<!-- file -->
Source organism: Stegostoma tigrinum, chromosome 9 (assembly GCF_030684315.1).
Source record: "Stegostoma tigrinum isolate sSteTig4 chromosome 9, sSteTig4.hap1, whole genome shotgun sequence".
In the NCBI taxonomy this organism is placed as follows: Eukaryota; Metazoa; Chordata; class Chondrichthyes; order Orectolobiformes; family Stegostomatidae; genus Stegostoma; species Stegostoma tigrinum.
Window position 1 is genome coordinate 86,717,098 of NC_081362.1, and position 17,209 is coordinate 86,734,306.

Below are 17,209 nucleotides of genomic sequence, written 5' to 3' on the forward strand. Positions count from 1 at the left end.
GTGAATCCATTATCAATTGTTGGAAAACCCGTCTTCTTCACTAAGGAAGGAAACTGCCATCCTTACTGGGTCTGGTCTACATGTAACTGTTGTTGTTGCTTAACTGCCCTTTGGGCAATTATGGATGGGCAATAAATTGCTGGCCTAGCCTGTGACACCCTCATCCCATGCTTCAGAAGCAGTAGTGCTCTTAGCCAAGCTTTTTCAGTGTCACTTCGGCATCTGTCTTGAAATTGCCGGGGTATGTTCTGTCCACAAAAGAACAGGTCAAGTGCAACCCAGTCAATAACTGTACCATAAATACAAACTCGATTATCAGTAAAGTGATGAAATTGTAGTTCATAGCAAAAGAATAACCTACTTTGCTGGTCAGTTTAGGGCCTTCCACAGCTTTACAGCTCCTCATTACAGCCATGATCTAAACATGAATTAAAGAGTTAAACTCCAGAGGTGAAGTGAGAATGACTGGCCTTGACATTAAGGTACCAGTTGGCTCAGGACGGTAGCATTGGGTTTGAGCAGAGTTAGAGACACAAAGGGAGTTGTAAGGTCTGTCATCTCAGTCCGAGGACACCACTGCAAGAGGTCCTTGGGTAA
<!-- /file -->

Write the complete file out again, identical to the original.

Source organism: Stegostoma tigrinum, chromosome 9 (assembly GCF_030684315.1).
Source record: "Stegostoma tigrinum isolate sSteTig4 chromosome 9, sSteTig4.hap1, whole genome shotgun sequence".
In the NCBI taxonomy this organism is placed as follows: Eukaryota; Metazoa; Chordata; class Chondrichthyes; order Orectolobiformes; family Stegostomatidae; genus Stegostoma; species Stegostoma tigrinum.
Window position 1 is genome coordinate 86,717,098 of NC_081362.1, and position 17,209 is coordinate 86,734,306.

Below are 17,209 nucleotides of genomic sequence, written 5' to 3' on the forward strand. Positions count from 1 at the left end.
GTGAATCCATTATCAATTGTTGGAAAACCCGTCTTCTTCACTAAGGAAGGAAACTGCCATCCTTACTGGGTCTGGTCTACATGTAACTGTTGTTGTTGCTTAACTGCCCTTTGGGCAATTATGGATGGGCAATAAATTGCTGGCCTAGCCTGTGACACCCTCATCCCATGCTTCAGAAGCAGTAGTGCTCTTAGCCAAGCTTTTTCAGTGTCACTTCGGCATCTGTCTTGAAATTGCCGGGGTATGTTCTGTCCACAAAAGAACAGGTCAAGTGCAACCCAGTCAATAACTGTACCATAAATACAAACTCGATTATCAGTAAAGTGATGAAATTGTAGTTCATAGCAAAAGAATAACCTACTTTGCTGGTCAGTTTAGGGCCTTCCACAGCTTTACAGCTCCTCATTACAGCCATGATCTAAACATGAATTAAAGAGTTAAACTCCAGAGGTGAAGTGAGAATGACTGGCCTTGACATTAAGGTACCAGTTGGCTCAGGACGGTAGCATTGGGTTTGAGCAGAGTTAGAGACACAAAGGGAGTTGTAAGGTCTGTCATCTCAGTCCGAGGACACCACTGCAAGAGGTCCTTGGGTAA